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Publication numberUS4696048 A
Publication typeGrant
Application numberUS 06/912,652
Publication dateSep 22, 1987
Filing dateSep 29, 1986
Priority dateJun 28, 1982
Fee statusPaid
Publication number06912652, 912652, US 4696048 A, US 4696048A, US-A-4696048, US4696048 A, US4696048A
InventorsIchiro Sado
Original AssigneeCanon Kabushiki Kaisha
Export CitationBiBTeX, EndNote, RefMan
External Links: USPTO, USPTO Assignment, Espacenet
Input device
US 4696048 A
Abstract
An input device has a matrix input unit having a plurality of switches for inputting a pattern, a signal generator for generating signals identifying the actuation of the switches, and a discriminator responsive to the signals from the signal generator to discriminate the actuated one of the switches. The discriminator discriminates the actuated switch by checking an interval of the signals from the sequentially actuated switches.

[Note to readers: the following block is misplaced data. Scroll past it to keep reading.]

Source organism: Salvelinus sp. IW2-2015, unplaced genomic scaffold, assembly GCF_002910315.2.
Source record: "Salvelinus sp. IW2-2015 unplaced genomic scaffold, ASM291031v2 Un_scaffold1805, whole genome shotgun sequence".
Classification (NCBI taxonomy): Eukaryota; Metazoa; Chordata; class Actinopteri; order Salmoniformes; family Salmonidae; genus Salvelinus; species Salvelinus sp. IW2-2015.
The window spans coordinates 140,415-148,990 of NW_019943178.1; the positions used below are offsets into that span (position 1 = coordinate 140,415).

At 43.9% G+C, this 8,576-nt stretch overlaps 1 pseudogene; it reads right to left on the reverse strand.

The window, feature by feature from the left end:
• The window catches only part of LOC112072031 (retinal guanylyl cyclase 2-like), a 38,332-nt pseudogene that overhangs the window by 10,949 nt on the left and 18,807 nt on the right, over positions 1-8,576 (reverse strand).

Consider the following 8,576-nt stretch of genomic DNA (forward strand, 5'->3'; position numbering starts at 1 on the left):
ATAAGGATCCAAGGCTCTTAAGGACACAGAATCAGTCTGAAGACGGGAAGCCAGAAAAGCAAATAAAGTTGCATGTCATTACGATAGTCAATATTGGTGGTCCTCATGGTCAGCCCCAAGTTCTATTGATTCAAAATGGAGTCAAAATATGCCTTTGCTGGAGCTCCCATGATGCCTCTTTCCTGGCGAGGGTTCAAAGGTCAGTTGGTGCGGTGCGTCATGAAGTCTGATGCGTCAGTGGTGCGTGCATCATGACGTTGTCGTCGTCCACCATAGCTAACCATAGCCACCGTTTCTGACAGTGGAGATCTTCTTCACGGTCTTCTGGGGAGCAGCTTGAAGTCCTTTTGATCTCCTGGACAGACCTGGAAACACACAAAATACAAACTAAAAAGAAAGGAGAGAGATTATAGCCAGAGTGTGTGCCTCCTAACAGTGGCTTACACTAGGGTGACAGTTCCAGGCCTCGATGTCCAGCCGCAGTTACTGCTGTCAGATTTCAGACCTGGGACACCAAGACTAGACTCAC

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Claims(12)
What I claim is:
1. An input device comprising:
a plurality of selectively actuable switching matrices;
signal generating means for generating a plurality of signals;
signal scanning means for supplying said signals to each of said plurality of switching matrices in different scanning patterns;
signal receiving means for receiving said plurality of signals from said plurality of switching matrices in different scanning patterns; and
discrimination means for discriminating an actuated one of said plurality of switching matrices by said plurality of signals from said signal receiving means.
2. An input device according to claim 1, wherein said signal generating means generates signals of different phases.